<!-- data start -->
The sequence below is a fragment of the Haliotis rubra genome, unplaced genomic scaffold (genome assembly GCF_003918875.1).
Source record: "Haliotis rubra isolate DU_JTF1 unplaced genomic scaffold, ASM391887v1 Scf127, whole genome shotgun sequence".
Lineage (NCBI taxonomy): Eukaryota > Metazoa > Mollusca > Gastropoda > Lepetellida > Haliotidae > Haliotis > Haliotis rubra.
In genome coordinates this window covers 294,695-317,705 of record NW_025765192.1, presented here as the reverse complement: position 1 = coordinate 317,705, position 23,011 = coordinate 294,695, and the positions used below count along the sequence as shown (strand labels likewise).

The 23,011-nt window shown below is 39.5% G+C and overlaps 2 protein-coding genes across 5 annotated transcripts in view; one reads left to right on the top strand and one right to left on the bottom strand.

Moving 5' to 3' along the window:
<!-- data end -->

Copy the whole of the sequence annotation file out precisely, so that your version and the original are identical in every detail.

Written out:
The sequence below is a fragment of the Haliotis rubra genome, unplaced genomic scaffold (genome assembly GCF_003918875.1).
Source record: "Haliotis rubra isolate DU_JTF1 unplaced genomic scaffold, ASM391887v1 Scf127, whole genome shotgun sequence".
Lineage (NCBI taxonomy): Eukaryota > Metazoa > Mollusca > Gastropoda > Lepetellida > Haliotidae > Haliotis > Haliotis rubra.
In genome coordinates this window covers 294,695-317,705 of record NW_025765192.1, presented here as the reverse complement: position 1 = coordinate 317,705, position 23,011 = coordinate 294,695, and the positions used below count along the sequence as shown (strand labels likewise).

The 23,011-nt window shown below is 39.5% G+C and overlaps 2 protein-coding genes across 5 annotated transcripts in view; one reads left to right on the top strand and one right to left on the bottom strand.

Moving 5' to 3' along the window: